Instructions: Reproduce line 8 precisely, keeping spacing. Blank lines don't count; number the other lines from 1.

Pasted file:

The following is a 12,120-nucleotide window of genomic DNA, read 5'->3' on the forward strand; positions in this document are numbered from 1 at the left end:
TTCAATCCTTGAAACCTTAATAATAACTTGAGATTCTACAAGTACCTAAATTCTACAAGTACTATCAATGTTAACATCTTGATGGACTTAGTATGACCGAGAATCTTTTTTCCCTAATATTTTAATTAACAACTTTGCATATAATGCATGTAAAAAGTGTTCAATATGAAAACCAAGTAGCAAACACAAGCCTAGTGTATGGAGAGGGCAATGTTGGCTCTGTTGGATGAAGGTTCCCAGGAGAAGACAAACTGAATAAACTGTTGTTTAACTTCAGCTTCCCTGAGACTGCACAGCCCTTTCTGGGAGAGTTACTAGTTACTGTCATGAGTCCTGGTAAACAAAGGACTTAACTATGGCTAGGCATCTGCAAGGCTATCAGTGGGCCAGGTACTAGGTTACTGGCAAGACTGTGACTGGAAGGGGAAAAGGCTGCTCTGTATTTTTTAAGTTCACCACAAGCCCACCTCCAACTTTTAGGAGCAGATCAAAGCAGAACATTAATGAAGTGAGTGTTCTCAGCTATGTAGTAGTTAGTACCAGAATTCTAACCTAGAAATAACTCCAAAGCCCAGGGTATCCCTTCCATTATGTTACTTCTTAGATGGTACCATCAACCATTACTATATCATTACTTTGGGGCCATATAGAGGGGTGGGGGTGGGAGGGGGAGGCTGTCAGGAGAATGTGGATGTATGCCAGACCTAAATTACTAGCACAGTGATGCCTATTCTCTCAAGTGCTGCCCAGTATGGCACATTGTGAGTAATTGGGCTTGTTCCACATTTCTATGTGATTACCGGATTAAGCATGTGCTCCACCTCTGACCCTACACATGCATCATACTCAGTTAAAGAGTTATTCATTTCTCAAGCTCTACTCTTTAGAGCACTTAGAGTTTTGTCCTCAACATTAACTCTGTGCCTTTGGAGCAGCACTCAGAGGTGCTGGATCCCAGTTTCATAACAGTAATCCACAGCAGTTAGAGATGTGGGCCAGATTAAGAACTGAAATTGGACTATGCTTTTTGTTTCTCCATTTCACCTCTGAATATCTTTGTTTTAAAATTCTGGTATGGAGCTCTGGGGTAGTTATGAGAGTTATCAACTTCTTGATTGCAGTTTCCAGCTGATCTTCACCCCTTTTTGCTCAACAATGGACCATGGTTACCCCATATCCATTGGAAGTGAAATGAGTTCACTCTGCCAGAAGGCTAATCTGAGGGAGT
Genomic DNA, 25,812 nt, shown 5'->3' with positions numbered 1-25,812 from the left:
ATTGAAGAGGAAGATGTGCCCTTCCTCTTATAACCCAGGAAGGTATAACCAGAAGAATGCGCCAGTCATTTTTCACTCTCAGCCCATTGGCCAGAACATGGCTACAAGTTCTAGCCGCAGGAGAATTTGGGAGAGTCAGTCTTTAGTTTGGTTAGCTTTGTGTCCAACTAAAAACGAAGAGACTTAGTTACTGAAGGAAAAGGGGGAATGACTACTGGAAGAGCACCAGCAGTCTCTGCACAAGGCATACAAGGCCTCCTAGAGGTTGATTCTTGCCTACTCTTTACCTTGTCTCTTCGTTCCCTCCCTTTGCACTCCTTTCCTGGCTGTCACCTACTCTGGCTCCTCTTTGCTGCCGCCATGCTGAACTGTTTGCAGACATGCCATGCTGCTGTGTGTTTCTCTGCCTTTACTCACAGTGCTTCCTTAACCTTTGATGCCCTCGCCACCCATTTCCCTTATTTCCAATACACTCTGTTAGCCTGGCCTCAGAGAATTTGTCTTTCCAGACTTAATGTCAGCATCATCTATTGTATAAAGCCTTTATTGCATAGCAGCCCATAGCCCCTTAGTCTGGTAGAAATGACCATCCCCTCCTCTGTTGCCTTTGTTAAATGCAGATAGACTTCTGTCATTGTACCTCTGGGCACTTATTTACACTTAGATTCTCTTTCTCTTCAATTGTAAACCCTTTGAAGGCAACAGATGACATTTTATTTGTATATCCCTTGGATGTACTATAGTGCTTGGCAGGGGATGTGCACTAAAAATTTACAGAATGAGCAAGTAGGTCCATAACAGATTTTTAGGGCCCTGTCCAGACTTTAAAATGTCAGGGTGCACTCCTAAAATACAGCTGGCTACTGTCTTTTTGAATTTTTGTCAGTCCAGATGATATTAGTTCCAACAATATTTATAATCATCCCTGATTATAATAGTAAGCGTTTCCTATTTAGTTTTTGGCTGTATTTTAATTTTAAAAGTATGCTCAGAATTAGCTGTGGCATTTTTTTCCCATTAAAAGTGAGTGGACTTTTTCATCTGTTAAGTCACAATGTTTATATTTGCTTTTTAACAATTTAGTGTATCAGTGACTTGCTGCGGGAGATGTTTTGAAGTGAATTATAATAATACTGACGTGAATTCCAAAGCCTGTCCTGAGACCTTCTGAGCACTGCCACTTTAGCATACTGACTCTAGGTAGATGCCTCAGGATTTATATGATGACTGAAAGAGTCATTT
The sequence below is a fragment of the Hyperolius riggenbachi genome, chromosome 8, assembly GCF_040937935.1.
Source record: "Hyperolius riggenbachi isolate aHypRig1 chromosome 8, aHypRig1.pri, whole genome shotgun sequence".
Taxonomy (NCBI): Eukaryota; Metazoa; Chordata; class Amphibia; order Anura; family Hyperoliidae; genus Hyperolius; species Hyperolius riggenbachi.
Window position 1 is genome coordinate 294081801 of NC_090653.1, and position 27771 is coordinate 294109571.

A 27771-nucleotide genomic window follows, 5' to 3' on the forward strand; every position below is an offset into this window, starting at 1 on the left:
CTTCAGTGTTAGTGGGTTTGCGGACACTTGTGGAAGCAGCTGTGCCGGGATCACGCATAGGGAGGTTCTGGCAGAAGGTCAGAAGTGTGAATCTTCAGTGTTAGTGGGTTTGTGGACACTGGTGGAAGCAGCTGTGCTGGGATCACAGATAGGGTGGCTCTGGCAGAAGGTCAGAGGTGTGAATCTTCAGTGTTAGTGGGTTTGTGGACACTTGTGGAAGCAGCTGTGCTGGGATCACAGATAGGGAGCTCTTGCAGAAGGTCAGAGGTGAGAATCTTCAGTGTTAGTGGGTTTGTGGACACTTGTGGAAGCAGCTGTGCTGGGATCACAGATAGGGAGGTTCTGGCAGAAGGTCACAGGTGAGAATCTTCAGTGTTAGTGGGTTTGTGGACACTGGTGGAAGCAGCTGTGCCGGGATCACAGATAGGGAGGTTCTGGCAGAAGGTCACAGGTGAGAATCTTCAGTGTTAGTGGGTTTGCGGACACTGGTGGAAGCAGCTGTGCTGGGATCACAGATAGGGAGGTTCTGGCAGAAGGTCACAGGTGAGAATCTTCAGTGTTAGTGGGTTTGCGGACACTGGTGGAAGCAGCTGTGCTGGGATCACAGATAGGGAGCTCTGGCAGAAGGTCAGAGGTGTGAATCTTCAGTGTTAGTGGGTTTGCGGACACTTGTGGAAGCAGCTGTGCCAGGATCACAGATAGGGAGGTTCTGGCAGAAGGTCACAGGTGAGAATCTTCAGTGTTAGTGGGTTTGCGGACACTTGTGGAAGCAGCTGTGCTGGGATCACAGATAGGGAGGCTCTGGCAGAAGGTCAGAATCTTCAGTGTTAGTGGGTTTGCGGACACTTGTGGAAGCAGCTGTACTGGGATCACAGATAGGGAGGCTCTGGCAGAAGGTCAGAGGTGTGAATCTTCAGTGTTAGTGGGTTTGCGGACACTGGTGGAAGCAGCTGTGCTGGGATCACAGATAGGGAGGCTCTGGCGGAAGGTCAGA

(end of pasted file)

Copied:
Window position 1 is genome coordinate 294081801 of NC_090653.1, and position 27771 is coordinate 294109571.